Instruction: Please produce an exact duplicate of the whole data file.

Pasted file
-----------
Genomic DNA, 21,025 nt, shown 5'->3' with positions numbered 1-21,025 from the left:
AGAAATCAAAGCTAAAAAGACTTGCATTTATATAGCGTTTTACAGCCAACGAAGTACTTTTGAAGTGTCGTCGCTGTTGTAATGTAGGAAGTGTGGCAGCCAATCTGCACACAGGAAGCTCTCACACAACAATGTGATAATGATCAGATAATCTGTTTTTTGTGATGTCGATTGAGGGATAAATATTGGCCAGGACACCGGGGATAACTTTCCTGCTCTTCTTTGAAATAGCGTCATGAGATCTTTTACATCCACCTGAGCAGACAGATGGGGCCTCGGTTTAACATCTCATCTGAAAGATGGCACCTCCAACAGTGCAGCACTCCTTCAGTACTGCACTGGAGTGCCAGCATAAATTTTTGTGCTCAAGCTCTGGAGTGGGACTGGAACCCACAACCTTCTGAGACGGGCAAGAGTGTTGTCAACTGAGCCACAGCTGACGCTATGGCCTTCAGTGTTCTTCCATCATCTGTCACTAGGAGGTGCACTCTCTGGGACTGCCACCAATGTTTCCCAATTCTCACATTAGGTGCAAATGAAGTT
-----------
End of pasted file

Genomic DNA, 21,025 nt, shown 5'->3' with positions numbered 1-21,025 from the left:
AGAAATCAAAGCTAAAAAGACTTGCATTTATATAGCGTTTTACAGCCAACGAAGTACTTTTGAAGTGTCGTCGCTGTTGTAATGTAGGAAGTGTGGCAGCCAATCTGCACACAGGAAGCTCTCACACAACAATGTGATAATGATCAGATAATCTGTTTTTTGTGATGTCGATTGAGGGATAAATATTGGCCAGGACACCGGGGATAACTTTCCTGCTCTTCTTTGAAATAGCGTCATGAGATCTTTTACATCCACCTGAGCAGACAGATGGGGCCTCGGTTTAACATCTCATCTGAAAGATGGCACCTCCAACAGTGCAGCACTCCTTCAGTACTGCACTGGAGTGCCAGCATAAATTTTTGTGCTCAAGCTCTGGAGTGGGACTGGAACCCACAACCTTCTGAGACGGGCAAGAGTGTTGTCAACTGAGCCACAGCTGACGCTATGGCCTTCAGTGTTCTTCCATCATCTGTCACTAGGAGGTGCACTCTCTGGGACTGCCACCAATGTTTCCCAATTCTCACATTAGGTGCAAATGAAGTT